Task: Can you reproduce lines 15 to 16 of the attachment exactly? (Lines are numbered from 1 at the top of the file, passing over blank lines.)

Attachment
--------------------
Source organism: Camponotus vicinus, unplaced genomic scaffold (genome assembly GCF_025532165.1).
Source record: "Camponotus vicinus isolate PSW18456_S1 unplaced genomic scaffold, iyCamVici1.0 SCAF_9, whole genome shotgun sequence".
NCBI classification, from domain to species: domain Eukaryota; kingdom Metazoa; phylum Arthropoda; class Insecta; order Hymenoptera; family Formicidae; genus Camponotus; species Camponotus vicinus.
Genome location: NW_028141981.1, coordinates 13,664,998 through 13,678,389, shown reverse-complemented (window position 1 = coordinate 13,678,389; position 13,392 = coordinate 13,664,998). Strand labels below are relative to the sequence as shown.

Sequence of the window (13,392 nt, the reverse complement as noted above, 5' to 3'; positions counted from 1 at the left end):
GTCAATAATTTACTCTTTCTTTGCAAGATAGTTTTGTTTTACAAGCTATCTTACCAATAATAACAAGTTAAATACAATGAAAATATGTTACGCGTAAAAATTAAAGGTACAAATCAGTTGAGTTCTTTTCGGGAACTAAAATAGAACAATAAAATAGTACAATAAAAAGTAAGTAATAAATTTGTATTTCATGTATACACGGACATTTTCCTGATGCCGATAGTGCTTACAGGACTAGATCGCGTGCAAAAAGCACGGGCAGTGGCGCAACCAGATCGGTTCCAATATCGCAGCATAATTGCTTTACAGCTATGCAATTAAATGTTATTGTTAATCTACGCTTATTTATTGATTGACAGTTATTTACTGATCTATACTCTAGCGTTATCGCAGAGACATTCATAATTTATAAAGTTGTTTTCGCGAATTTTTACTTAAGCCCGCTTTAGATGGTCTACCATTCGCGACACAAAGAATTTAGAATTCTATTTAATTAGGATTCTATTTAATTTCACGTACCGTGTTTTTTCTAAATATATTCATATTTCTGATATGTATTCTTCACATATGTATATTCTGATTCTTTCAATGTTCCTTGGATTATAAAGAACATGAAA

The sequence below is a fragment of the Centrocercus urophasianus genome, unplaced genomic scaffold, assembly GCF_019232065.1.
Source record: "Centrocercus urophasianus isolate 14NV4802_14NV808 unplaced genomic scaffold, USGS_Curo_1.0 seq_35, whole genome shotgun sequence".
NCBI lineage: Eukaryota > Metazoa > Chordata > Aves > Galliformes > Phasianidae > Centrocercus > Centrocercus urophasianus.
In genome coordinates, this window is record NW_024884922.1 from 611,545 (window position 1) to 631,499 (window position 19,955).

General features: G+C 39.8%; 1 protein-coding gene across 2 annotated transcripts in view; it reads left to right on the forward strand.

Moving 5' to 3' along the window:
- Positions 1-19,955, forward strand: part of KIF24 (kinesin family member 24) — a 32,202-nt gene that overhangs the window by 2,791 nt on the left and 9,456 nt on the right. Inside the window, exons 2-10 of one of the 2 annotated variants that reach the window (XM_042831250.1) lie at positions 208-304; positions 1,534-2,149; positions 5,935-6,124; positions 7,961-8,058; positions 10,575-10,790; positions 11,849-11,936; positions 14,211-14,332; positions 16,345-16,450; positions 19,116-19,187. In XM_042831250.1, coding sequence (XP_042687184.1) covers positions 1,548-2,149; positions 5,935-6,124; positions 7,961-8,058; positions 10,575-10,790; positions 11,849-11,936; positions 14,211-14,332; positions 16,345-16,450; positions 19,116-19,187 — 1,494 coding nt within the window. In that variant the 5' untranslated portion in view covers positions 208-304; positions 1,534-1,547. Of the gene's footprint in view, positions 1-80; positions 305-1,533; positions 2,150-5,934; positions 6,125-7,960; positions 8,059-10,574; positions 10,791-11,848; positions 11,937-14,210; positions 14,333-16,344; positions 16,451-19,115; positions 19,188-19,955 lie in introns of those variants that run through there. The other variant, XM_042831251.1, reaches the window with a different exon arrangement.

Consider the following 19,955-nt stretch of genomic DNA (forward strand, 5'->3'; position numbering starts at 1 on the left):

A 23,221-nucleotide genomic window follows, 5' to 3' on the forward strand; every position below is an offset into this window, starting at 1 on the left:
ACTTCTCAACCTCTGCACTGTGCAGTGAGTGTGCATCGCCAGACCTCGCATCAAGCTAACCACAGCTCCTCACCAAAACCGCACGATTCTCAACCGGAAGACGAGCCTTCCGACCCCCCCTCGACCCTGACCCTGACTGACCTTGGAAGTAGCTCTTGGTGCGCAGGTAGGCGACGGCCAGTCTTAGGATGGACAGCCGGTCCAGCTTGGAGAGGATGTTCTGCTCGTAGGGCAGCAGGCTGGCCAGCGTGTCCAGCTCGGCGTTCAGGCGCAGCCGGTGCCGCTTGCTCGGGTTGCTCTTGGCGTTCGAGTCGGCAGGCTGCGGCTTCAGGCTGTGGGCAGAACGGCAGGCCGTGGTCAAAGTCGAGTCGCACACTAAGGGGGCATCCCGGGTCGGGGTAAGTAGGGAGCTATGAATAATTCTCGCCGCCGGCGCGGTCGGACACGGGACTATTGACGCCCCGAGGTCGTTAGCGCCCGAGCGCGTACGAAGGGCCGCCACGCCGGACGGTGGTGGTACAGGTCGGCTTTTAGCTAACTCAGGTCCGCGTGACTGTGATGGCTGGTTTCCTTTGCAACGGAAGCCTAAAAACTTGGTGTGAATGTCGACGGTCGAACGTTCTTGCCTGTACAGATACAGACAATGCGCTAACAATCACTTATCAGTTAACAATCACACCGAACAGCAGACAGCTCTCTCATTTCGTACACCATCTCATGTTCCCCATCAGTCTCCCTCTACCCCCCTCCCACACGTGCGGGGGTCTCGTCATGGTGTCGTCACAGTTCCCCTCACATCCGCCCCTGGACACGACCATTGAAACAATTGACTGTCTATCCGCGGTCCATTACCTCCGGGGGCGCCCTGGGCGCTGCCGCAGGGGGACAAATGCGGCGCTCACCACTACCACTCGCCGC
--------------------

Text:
A 23,221-nucleotide genomic window follows, 5' to 3' on the forward strand; every position below is an offset into this window, starting at 1 on the left:
ACTTCTCAACCTCTGCACTGTGCAGTGAGTGTGCATCGCCAGACCTCGCATCAAGCTAACCACAGCTCCTCACCAAAACCGCACGATTCTCAACCGGAAGACGAGCCTTCCGACCCCCCCTCGACCCTGACCCTGACTGACCTTGGAAGTAGCTCTTGGTGCGCAGGTAGGCGACGGCCAGTCTTAGGATGGACAGCCGGTCCAGCTTGGAGAGGATGTTCTGCTCGTAGGGCAGCAGGCTGGCCAGCGTGTCCAGCTCGGCGTTCAGGCGCAGCCGGTGCCGCTTGCTCGGGTTGCTCTTGGCGTTCGAGTCGGCAGGCTGCGGCTTCAGGCTGTGGGCAGAACGGCAGGCCGTGGTCAAAGTCGAGTCGCACACTAAGGGGGCATCCCGGGTCGGGGTAAGTAGGGAGCTATGAATAATTCTCGCCGCCGGCGCGGTCGGACACGGGACTATTGACGCCCCGAGGTCGTTAGCGCCCGAGCGCGTACGAAGGGCCGCCACGCCGGACGGTGGTGGTACAGGTCGGCTTTTAGCTAACTCAGGTCCGCGTGACTGTGATGGCTGGTTTCCTTTGCAACGGAAGCCTAAAAACTTGGTGTGAATGTCGACGGTCGAACGTTCTTGCCTGTACAGATACAGACAATGCGCTAACAATCACTTATCAGTTAACAATCACACCGAACAGCAGACAGCTCTCTCATTTCGTACACCATCTCATGTTCCCCATCAGTCTCCCTCTACCCCCCTCCCACACGTGCGGGGGTCTCGTCATGGTGTCGTCACAGTTCCCCTCACATCCGCCCCTGGACACGACCATTGAAACAATTGACTGTCTATCCGCGGTCCATTACCTCCGGGGGCGCCCTGGGCGCTGCCGCAGGGGGACAAATGCGGCGCTCACCACTACCACTCGCCGC